Lawyer for Fatal Car Accidents in Texas
If you lost a loved one in a car accident in Texas, don’t hesitate to contact The Law Firm of Aaron A. Herbert, P.C. We can help you explore any potential opportunities for a wrongful death lawsuit in pursuit of damages for your family. Sometimes the human body cannot withstand the extreme forces a vehicle collision exerts. Catastrophic brain injuries, fractures, spine injuries, or internal injuries can turn fatal for crash victims. In 2016, Texas saw no deathless days. Car accidents killed 3,773 people– equivalent to one death every two hours and 20 minutes.
Common Causes of Fatal Car Accidents
In Texas, fatal car accidents killed 2,534 motorists, 496 motorcyclists, 678 pedestrians, and 65 pedalcyclists in 2016. The most frequent factors police cited in fatal car accidents were alcohol use (26%), distracted driving (12%), and speeding (8%). Rural roads accounted for a slightly higher percentage of fatal accidents (51.47%) than urban roads. Intersection crashes killed 814 Texans, while head-on collisions took the lives of 638. Understanding the following most common causes of fatal car accidents and wrongful death claims can help you learn where you stand in a Texas court of law.
- Driver error. Unsafe lane changes, cell phone use or other distractions, breaking roadway rules, speeding, driving while intoxicated, driving drowsy, disregarding right-of-way at intersections, and failing to properly maintain a safe vehicle are all examples of driver errors that could cause fatal car accidents. Texas is a fault insurance state, permitting parties to bring lawsuits against at-fault drivers in pursuit of damage recovery.
- Vehicle failure. Brake failures, broken windshield wipers, steering problems, defective parts, unhitched trailers, and failed lights can all cause traffic collisions. Vehicle failures could be the fault of the owner of the vehicle for poor maintenance or the part manufacturer for releasing a defective or dangerous vehicle component.
- Dangerous roadway defect. In other cases, fatal collisions occur because of the negligence of roadway maintenance crews or property owners. If a defect such as a pothole, uneven shoulder, debris, loose gravel, or a fallen tree causes a fatal crash, surviving loved ones may be able to hold the city government or private property owner accountable for failing to maintain safe premises.
It’s important to speak to a Texas car accident attorney as soon as you can after losing a loved one in a fatal car accident. Gathering evidence from the scene and in the days following is an imperative step in building your case against another driver, part manufacturer, or another party. It’s also crucial that you don’t miss Texas’ two-year deadline to file your claim – or the much shorter six-month deadline to file a claim against the government. Call our firm right away to maximize your odds of a successful wrongful death claim.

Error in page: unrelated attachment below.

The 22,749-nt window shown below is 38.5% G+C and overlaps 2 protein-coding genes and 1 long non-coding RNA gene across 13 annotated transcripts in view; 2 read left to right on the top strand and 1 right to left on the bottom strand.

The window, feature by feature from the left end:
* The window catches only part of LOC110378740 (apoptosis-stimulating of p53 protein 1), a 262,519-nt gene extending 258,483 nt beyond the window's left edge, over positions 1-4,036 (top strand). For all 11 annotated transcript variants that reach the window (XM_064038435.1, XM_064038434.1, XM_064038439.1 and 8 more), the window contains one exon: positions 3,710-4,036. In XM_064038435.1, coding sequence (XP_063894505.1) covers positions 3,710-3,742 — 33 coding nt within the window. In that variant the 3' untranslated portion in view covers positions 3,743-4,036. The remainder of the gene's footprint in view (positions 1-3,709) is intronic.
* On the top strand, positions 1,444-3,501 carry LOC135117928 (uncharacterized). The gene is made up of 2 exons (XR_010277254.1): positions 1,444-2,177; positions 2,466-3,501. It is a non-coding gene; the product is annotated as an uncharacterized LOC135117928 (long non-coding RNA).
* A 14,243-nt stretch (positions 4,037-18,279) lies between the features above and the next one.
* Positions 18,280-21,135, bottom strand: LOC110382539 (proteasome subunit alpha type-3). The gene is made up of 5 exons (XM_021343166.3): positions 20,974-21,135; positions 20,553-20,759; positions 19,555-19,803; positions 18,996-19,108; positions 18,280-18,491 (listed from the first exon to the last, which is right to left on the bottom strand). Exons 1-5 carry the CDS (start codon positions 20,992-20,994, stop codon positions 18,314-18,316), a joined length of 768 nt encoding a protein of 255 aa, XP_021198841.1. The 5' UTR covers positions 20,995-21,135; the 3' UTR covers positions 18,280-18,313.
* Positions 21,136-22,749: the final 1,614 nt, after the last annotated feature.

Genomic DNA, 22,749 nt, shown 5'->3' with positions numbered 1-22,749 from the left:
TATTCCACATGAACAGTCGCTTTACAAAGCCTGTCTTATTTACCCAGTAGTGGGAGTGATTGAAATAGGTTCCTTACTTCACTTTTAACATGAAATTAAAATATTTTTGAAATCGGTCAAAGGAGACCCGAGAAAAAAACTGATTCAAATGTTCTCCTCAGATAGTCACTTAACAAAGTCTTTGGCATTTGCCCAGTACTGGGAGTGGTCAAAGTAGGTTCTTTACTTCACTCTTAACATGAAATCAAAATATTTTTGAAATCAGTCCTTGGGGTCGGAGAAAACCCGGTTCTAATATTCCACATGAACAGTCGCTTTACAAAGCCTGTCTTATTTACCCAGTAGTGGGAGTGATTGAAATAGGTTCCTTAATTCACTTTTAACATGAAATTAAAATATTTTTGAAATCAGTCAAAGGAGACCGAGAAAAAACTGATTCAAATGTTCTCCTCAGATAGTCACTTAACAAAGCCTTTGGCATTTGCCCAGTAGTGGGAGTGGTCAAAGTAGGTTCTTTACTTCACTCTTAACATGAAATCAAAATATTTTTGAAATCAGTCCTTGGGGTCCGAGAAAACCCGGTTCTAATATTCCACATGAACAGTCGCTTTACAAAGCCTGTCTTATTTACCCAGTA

Do You Have Grounds for a Wrongful Death Claim in Texas?
Texas’ wrongful death statute determines who can file a wrongful death claim, as well as how and when one can bring the claim. In Texas, a surviving spouse, child, or parent of the deceased may file a wrongful death claim after a fatal car crash. Otherwise, the personal representative of the estate can file a claim on the estate’s behalf. Plaintiffs may file wrongful death and/or survival actions after a fatal accident in pursuit of damages to both the decedent and the family.
To substantiate and validate a wrongful death claim, you or your lawyer must be able to prove that the death was a direct consequence of the other driver’s negligence or wrongful act. With clear and convincing evidence that the death was a direct result of negligence, Texas law states that you could recover punitive damages in addition to a variety of other damages awarded.
- Loss of companionship
- Loss of consortium
- Mental or emotional pain or anguish
- Pecuniary losses, or compensation for surviving family members for the loss of income or care from the deceased
A Wrongful Death Claim Vs. Survival Claim
Texas attorneys will know the difference between a wrongful death claim and a survival claim. Some people will try to use these terms interchangeably, but they are not the same. A wrongful death claim is the most common, which occurs when the victim passes away, is intended to benefit surviving family members as a result of their loss. A survival claim arises during the deceased person’s life, and is intended to benefit the descendants after the victim’s expected demise. This means that if a person is hospitalized after a crash and passes away weeks later, the case would be considered a survival claim, because the case exceeds the person’s life.